Thursday, April 14, 2016

Progress on the portrait in the Stuart style, and a question for the experts! & insight into how Stuart painted

Jeanne Grimsby is painting the portrait of my gt grandmother Carrie [Martin] Cory, gt grandaughter of the twin sister of Samuel Meeker, following as much as possible the style of Gilbert Stuart.  As a reminder, Samuel Meeker gifted Phoebe, his twin sister, the Gilbert Stuart portrait of himself to celebrate their 40ieth birthday.  I am sure there was a fancy dance ball at their Schuylkill estate, Fountain Green on this occasion. (click on the link for more information, or also enter into the search box on right.)  I have written Jeanne that I am certain Carrie would have been so thrilled with this project!
Now for the big news, a question for the experts in fact.
Was Gilbert Stuart left-handed?  As far as I know, this has not been discussed as a possibility.
It is amazing that with this project, Jeanne has proposed this insight!
Below is the latest communication and report on the progress of the portrait, with insights into how Stuart {might have} painted~
Jeanne has so kindly offered me the painting, I feel like this is a replay of what happened when the twins turned 40 years old...... but with only a slight variation...
Thank you Jeanne, for such a wonderful, amazing project!

A [dizzying] Summary: Phoebe Meeker marries Job Brookfield (second marriage), daughter Mary Brookfield (b. 1804-after 1856) m. John Ludlum Martin (b.1796-1856), son Thomas Mulford Martin (b.1831-1917) m. Mary C. Ayers & has 3 daughters Carolyn (Carrie)(b.1862-1937), Jane and Emma. Carrie inherited the painting as her two sisters were childless. The GS portrait comes to Ca. Carrie's son Benjamin Hyde Cory is my grandfather, he passed in 1983. His daughter Carolyn Cory Ahrens is still with me, my mother.

~~~~~~~~~~~~~~note to me from Jeanne~~~~~~~~~~~~

  Today was another productive painting day. The result of using the portrait of Sally Otis, with her smooth, pale complexion,  as a model for color and shading was that Carrie was looking about 18. So today's task was to age her a bit. Now she looks in her 40s, which I think is correct for her hair and dress style. I resisted the temptation to put some gray in her hair, although the photo seems to show some unruly gray hairs sticking out at her temples. If you would prefer that I add that detail, let me know.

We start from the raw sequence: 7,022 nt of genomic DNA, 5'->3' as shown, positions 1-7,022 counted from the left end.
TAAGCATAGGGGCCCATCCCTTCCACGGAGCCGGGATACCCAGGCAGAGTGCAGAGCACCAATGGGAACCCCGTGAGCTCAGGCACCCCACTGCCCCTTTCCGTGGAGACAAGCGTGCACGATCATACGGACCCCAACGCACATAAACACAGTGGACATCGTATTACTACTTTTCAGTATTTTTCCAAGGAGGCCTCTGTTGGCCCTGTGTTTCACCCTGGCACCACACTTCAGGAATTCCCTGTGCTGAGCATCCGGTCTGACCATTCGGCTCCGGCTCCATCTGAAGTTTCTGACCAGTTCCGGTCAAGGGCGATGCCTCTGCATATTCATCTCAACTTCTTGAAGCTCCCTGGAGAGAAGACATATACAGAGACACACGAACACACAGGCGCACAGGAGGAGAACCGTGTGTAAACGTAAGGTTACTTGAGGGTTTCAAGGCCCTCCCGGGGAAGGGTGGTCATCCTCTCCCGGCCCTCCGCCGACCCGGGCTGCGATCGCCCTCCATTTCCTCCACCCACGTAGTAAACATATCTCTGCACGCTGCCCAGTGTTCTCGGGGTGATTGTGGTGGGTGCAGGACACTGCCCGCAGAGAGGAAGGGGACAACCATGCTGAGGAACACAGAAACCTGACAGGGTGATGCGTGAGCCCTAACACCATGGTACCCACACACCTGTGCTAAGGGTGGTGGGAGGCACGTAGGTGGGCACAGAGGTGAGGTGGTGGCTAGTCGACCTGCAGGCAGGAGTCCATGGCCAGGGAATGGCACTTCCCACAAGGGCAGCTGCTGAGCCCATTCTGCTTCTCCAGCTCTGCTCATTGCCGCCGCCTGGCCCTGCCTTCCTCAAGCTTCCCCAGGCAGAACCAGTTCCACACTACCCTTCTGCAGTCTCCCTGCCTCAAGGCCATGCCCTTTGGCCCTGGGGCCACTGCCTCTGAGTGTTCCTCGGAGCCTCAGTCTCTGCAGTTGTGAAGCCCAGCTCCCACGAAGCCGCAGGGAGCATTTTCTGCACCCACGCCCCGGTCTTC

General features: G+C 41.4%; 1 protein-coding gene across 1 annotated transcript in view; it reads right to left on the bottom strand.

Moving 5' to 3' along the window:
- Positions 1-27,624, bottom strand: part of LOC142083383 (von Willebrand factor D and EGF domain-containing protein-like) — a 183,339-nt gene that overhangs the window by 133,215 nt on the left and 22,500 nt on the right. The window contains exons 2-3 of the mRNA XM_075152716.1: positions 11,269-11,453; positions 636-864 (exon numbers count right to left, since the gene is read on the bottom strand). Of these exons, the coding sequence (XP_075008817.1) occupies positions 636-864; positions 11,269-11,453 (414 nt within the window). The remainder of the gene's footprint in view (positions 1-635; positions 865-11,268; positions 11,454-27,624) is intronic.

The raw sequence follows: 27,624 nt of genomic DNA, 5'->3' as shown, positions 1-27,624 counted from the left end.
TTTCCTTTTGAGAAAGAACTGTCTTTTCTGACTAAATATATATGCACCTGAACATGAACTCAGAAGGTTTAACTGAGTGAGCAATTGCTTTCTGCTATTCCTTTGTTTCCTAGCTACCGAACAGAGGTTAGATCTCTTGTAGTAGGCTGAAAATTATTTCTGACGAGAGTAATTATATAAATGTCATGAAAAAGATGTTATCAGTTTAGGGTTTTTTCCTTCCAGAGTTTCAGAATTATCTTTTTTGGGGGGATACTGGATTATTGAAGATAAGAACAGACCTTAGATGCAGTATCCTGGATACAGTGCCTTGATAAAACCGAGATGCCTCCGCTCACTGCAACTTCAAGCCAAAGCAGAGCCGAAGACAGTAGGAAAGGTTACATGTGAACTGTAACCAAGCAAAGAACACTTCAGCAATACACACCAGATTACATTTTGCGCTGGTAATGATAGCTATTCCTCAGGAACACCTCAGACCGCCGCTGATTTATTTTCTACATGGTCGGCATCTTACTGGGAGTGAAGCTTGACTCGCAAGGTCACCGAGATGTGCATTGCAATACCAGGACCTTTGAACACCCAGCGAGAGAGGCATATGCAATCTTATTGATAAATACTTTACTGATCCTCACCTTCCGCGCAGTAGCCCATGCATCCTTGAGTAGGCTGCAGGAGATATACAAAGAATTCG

Today was also my first attempt ever at painting a lace jabot, and I think it turned out well for the first time. I think I would have to paint a few more portraits in Stuart's style to really assimilate it all. The jabot is from his John Adams portrait, as is the blue velvet jacket she is now wearing. In reality, she probably would have removed her jacket when sitting for her portrait, but I thought just having a white blouse occupy such a large area of the picture would be a distraction, so she has a jacket on.

Stuart was a very "loose" painter, very modern in his approach. In his Adams portrait. the canvas shows through in places. Because I didn't see that in the beginning, my painting is a bit overworked, especially in the background. I have also used the background from the Adams portrait (the National Gallery has a great downloadable high-resolution image of it). The background is a shaded brown, a great way to use up the brown paint left on the palette at the end of the day. Brown paint dries very quickly, so there is no keeping it for the next day. If you look at the background of the Adams portrait you can see that it is not all one color - it is painted in sort of cloud-like forms. That is done using a long-handled bristle brush, and sort of scrubbing the paint on using your whole arm - which brings me to today's discovery - that Stuart was left-handed. If you look at the background of the Adams portrait you can see curved shapes made by a left-handed painter. I tried to duplicate them, and couldn't because I am right-handed. Similarly there have been other places where I have had difficulty painting certain things the same way because Stuart painted them left-handedly. 

Anyway - I expect to finish the painting in the next couple of weeks.  I'll send you another photo when it is done. After that, it will need to dry thoroughly before it can be varnished. That will be at least another 3 months. If you like it and want me to send it to you, the earliest I could ship it out would be mid to late August. 


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